An outdoor ice maker is, perhaps, the best friend an outdoor drinks bar could have. However, as cool as the idea of an ice maker by the patio might sound, choosing the right one can be tricky. This is why we’re here. In this article, we will show you what to look for when you’re out there looking for your first outdoor ice maker. So, chill, keep on reading, and let us work our magic on you.
What Are the Most Important Factors Involved in Choosing the Right Ice Cube Rig for Outdoor Use?
We have a patio, a barbeque, a couple of drinks. The only thing missing is the ice-cube machine. It’s easy to ride to the nearest electronics shop to buy one, but are you sure you’re making the right call? To make sure you’re buying the right types of ice machine, we have prepared a not-so-humble list of features to look for when scouting the market.
So, the best outdoor ice makers should be chosen according to ice-production rate, capacity, size, price tag, drain options, and, of course, installation. Your ice maker of choice must, not should, balance all the factors. For instance, an ice machine might have the right price, and everything in between, but still produce too much ice for an average family.
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Let’s take a closer look at what you’ll need to keep when choosing the perfect ice machine.
Not all ice-makers are the same. Some produce a truck-load of ice and others, not so much. Bear in mind that an ice machine is not a magical device that materializes ice when you open the door. It needs time to “weave its magic.” Most manufacturers will write in the user’s manual the machine’s ice-production capacity within a 24-hour interval.
However, this is an estimation and, therefore, should not be taken for granted. Why? Because there are other factors that directly affect the machine’s ice-production rate.
For instance, if the ice maker is placed in a hot area, right under the sun, it will obviously hamper its capacity of delivering the nominal ice quantity. This is due to the fact that the machine needs to reach a certain temperature before it can start producing ice (usually, around 70 degrees Fahrenheit).
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So, take a good look at the machine’s ice-prod cap and make sure that the spot is not directly under the sun.
Another thing to keep in mind is the machine’s storage capacity. Even the best machine could be for naught if it’s not capable of storing enough ice for your needs.
If you’re more of a person who likes quiet family parties or maybe one or two friends, then it’s best to stick with one with a storage capacity between 20 and 40 pounds per day.
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Otherwise, if you’re, for instance, into office parties, family reunions or any kind of social meeting that implies many thirsty people, you should consider buying one with an 80+ pounds per day ice storage capacity.
Note that the machine’s ice store cap directly impacts things like drainage, ice-production rate, and even the size. So, make sure you to think twice about what you’re buying the machine for.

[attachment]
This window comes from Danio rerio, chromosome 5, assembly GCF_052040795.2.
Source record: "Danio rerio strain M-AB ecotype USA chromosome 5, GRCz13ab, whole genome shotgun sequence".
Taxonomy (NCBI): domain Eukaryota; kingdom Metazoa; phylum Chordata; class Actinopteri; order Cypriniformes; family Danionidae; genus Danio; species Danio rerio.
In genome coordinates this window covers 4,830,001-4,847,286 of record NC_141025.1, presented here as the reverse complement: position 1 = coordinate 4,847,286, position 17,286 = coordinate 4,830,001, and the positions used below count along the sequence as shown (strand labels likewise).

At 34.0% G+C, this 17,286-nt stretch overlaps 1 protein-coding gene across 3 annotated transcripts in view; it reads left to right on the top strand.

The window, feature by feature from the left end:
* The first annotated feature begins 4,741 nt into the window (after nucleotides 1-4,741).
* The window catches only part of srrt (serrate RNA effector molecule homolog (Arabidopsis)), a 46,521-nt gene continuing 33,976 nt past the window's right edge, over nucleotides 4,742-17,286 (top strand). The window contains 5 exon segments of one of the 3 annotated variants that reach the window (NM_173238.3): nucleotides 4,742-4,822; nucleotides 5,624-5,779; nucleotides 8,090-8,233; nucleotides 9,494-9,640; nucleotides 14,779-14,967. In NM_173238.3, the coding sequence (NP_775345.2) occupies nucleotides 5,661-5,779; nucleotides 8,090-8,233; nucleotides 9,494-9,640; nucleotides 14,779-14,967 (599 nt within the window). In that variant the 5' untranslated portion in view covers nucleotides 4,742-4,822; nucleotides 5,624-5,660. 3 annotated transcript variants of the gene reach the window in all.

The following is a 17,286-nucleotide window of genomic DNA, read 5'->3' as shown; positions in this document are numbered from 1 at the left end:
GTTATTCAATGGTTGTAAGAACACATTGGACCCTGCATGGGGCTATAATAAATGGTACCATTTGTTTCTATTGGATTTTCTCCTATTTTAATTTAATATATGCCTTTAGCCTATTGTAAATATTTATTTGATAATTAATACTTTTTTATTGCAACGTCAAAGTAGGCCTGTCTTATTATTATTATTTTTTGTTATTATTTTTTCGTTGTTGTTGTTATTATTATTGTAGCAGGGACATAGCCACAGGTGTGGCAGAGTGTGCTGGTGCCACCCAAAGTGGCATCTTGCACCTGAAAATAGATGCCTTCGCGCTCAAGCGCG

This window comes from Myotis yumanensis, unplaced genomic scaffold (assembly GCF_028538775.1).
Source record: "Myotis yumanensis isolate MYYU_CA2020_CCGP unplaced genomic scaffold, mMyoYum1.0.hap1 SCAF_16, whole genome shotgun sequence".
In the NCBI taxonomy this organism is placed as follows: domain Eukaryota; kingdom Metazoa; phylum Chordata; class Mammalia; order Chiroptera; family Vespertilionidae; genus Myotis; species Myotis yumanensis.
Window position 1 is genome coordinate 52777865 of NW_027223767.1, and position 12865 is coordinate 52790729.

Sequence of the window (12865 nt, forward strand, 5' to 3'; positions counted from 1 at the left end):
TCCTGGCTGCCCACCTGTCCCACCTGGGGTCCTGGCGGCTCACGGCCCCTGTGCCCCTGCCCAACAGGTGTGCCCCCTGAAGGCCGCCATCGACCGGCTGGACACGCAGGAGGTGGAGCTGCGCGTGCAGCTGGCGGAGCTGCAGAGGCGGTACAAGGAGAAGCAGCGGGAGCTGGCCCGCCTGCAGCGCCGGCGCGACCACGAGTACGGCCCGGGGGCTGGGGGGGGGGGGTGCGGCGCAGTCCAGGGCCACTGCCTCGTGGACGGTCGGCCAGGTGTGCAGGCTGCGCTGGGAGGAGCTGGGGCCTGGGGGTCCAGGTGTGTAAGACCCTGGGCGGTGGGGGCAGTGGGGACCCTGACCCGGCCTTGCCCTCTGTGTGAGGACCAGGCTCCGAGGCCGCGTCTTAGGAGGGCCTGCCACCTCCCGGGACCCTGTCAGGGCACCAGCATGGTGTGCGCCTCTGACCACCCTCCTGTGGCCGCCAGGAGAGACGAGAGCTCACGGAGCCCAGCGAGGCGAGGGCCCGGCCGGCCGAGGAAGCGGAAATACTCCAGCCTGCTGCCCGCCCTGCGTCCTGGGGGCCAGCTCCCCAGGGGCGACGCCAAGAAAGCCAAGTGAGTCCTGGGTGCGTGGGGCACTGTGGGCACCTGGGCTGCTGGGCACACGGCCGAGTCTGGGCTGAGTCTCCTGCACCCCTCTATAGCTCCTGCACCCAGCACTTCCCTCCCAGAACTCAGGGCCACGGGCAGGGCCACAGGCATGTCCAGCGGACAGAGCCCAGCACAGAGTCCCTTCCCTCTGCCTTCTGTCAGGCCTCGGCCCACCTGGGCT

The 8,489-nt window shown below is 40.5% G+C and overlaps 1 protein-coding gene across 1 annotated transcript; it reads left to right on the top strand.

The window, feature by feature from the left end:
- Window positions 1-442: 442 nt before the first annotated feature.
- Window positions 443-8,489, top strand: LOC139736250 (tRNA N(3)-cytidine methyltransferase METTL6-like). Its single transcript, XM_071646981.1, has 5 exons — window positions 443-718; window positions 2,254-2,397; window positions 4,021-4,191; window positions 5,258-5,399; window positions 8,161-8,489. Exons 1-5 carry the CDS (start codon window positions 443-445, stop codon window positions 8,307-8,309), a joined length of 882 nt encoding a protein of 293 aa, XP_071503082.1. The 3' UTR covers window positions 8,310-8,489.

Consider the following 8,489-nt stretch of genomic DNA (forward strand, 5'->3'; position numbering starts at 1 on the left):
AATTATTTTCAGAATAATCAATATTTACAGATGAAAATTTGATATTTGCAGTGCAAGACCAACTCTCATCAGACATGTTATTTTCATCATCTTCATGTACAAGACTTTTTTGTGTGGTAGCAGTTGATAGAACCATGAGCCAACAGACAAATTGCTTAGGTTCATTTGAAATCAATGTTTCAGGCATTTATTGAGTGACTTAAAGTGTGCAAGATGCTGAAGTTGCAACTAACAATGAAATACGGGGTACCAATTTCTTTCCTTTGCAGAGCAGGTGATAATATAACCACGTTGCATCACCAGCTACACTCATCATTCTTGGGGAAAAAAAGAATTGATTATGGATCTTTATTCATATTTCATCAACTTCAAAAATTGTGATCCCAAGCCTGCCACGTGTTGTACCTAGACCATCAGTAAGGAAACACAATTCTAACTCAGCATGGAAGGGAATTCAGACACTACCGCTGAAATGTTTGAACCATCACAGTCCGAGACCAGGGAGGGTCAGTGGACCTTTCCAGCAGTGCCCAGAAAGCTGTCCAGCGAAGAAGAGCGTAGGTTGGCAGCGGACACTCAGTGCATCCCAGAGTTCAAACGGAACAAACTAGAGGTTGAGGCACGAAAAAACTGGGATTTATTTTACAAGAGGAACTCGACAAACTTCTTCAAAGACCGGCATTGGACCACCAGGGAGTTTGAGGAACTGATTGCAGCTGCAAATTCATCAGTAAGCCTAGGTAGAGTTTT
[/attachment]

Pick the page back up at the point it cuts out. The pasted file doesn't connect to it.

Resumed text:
Size matters even when it comes to outdoor ice makers. Granted that the size of the machine’s essential for indoor models, which have to fit a certain space (e.g., undercounter ice makers), but it’s also pretty import for the outdoor ones.
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For instance, the bigger the ice maker is, the more trouble you will have installing it and moving it around. And yes, you will need to move it from time to time, because it’s not really “healthy” for a machine to stand around in cold weather or the rain, regardless of how protected it is.
Size also dictates ice-production and storage capacity. In general, bigger rigs can store and produce more ice, but they tend to take their sweet time reaching the optimal temp point.
An outdoor ice maker can cost anywhere between $250 and $5,000. Why do you ask? You can’t expect a machine that makes 195 pounds of ice per day and stores 80 pounds at a time to have a price tag of 200 bucks. Again, you should figure out your needs. Ask yourself questions like – “will this machine be useful after the party is over?”, “will the ice be enough for all my guests?”, “do I have a good spot to install the machine?”
When it comes to draining options, there are two types of ice makers – one relies on gravity and the other on drain pumps. For an outdoor ice maker, it would be best to go with a gravity drain system, as the pump option requires additional outlets. Of course, you can design the spot to accommodate specific drain pump outlets, but it kind of beats the purpose of an outdoor ice maker which should, no doubt, fit in that barbeque area.
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Compared to indoor ice makers, outdoor ones are easier and, why not cheaper to install. If you really want to make sure the machine is up to the task, you might want to ask the salesperson if it’s possible for someone to come over and install the whole rig. Some stores offer free installation, while others usually charge a small free which includes transportation.
As you can very well see, choosing the right ice-maker is neither quite rocket science, nor a piece of cake. Before deciding on purchasing that ice-making machine, you will need to keep in mind all these factors and choose the one that balances them all.